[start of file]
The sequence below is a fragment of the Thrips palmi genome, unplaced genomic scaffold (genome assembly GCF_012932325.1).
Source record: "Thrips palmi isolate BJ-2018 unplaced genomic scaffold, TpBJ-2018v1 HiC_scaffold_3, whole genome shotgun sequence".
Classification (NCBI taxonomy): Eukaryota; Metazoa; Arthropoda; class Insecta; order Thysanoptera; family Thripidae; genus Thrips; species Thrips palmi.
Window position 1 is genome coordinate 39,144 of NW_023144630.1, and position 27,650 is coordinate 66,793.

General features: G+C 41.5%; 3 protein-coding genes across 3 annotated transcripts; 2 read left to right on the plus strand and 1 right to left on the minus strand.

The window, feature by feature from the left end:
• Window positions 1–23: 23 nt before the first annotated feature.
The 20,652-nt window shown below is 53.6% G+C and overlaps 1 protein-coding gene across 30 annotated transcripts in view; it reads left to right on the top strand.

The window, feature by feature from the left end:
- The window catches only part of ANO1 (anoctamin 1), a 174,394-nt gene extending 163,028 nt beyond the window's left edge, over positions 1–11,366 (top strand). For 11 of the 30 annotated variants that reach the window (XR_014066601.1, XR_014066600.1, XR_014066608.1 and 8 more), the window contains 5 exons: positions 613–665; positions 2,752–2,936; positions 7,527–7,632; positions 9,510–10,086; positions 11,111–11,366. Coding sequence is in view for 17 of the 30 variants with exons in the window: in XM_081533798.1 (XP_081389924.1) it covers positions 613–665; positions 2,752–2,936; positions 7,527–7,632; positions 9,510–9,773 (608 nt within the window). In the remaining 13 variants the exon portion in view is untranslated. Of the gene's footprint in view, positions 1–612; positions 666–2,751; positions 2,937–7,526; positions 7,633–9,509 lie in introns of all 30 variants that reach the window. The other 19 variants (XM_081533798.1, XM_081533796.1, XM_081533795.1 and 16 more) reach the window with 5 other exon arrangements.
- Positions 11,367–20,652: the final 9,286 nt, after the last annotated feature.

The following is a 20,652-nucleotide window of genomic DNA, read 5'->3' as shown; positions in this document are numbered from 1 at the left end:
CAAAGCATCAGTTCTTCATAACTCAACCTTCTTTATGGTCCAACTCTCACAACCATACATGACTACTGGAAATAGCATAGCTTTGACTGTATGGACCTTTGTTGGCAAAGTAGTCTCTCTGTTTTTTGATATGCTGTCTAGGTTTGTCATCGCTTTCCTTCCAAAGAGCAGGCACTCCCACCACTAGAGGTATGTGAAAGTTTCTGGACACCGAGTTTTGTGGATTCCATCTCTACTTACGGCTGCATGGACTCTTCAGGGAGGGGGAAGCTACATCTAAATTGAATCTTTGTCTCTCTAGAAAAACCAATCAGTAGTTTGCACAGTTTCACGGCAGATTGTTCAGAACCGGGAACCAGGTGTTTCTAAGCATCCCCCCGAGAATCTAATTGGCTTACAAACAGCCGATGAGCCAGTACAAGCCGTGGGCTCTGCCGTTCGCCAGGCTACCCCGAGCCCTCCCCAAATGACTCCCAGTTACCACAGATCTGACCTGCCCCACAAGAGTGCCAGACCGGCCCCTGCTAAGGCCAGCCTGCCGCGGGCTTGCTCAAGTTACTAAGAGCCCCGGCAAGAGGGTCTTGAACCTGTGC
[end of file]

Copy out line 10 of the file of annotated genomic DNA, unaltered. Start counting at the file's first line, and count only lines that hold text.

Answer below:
- The window catches only part of ANO1 (anoctamin 1), a 174,394-nt gene extending 163,028 nt beyond the window's left edge, over positions 1–11,366 (top strand). For 11 of the 30 annotated variants that reach the window (XR_014066601.1, XR_014066600.1, XR_014066608.1 and 8 more), the window contains 5 exons: positions 613–665; positions 2,752–2,936; positions 7,527–7,632; positions 9,510–10,086; positions 11,111–11,366. Coding sequence is in view for 17 of the 30 variants with exons in the window: in XM_081533798.1 (XP_081389924.1) it covers positions 613–665; positions 2,752–2,936; positions 7,527–7,632; positions 9,510–9,773 (608 nt within the window). In the remaining 13 variants the exon portion in view is untranslated. Of the gene's footprint in view, positions 1–612; positions 666–2,751; positions 2,937–7,526; positions 7,633–9,509 lie in introns of all 30 variants that reach the window. The other 19 variants (XM_081533798.1, XM_081533796.1, XM_081533795.1 and 16 more) reach the window with 5 other exon arrangements.